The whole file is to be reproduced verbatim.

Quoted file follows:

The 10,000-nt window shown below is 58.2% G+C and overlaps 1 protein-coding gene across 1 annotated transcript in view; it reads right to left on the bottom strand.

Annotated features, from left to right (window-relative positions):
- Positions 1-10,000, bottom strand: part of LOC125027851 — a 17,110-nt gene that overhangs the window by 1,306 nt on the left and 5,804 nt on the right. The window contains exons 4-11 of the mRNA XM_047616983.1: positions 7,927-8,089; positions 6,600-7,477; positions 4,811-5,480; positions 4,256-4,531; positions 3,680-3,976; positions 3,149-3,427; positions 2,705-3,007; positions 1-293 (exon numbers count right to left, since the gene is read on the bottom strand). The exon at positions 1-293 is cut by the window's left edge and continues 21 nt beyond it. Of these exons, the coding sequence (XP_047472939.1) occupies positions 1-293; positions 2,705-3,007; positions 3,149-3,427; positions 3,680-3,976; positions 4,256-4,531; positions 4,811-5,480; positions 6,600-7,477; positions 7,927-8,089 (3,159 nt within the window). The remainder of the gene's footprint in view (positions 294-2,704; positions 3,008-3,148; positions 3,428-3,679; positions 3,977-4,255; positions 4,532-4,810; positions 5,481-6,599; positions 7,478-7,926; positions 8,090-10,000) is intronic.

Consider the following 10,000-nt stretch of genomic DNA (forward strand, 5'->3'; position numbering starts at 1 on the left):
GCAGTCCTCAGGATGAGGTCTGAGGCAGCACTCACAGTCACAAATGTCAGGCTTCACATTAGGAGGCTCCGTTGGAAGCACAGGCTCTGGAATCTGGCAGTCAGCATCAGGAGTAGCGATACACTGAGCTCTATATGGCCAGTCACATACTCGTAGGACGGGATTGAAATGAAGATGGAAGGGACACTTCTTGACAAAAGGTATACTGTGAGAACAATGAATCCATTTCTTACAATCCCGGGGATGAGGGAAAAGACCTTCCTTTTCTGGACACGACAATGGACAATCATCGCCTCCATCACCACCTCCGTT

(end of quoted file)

The 10,000-nt window shown below is 58.2% G+C and overlaps 1 protein-coding gene across 1 annotated transcript in view; it reads right to left on the bottom strand.

Annotated features, from left to right (window-relative positions):
- Positions 1-10,000, bottom strand: part of LOC125027851 — a 17,110-nt gene that overhangs the window by 1,306 nt on the left and 5,804 nt on the right. The window contains exons 4-11 of the mRNA XM_047616983.1: positions 7,927-8,089; positions 6,600-7,477; positions 4,811-5,480; positions 4,256-4,531; positions 3,680-3,976; positions 3,149-3,427; positions 2,705-3,007; positions 1-293 (exon numbers count right to left, since the gene is read on the bottom strand). The exon at positions 1-293 is cut by the window's left edge and continues 21 nt beyond it. Of these exons, the coding sequence (XP_047472939.1) occupies positions 1-293; positions 2,705-3,007; positions 3,149-3,427; positions 3,680-3,976; positions 4,256-4,531; positions 4,811-5,480; positions 6,600-7,477; positions 7,927-8,089 (3,159 nt within the window). The remainder of the gene's footprint in view (positions 294-2,704; positions 3,008-3,148; positions 3,428-3,679; positions 3,977-4,255; positions 4,532-4,810; positions 5,481-6,599; positions 7,478-7,926; positions 8,090-10,000) is intronic.

Consider the following 10,000-nt stretch of genomic DNA (forward strand, 5'->3'; position numbering starts at 1 on the left):
GCAGTCCTCAGGATGAGGTCTGAGGCAGCACTCACAGTCACAAATGTCAGGCTTCACATTAGGAGGCTCCGTTGGAAGCACAGGCTCTGGAATCTGGCAGTCAGCATCAGGAGTAGCGATACACTGAGCTCTATATGGCCAGTCACATACTCGTAGGACGGGATTGAAATGAAGATGGAAGGGACACTTCTTGACAAAAGGTATACTGTGAGAACAATGAATCCATTTCTTACAATCCCGGGGATGAGGGAAAAGACCTTCCTTTTCTGGACACGACAATGGACAATCATCGCCTCCATCACCACCTCCGTT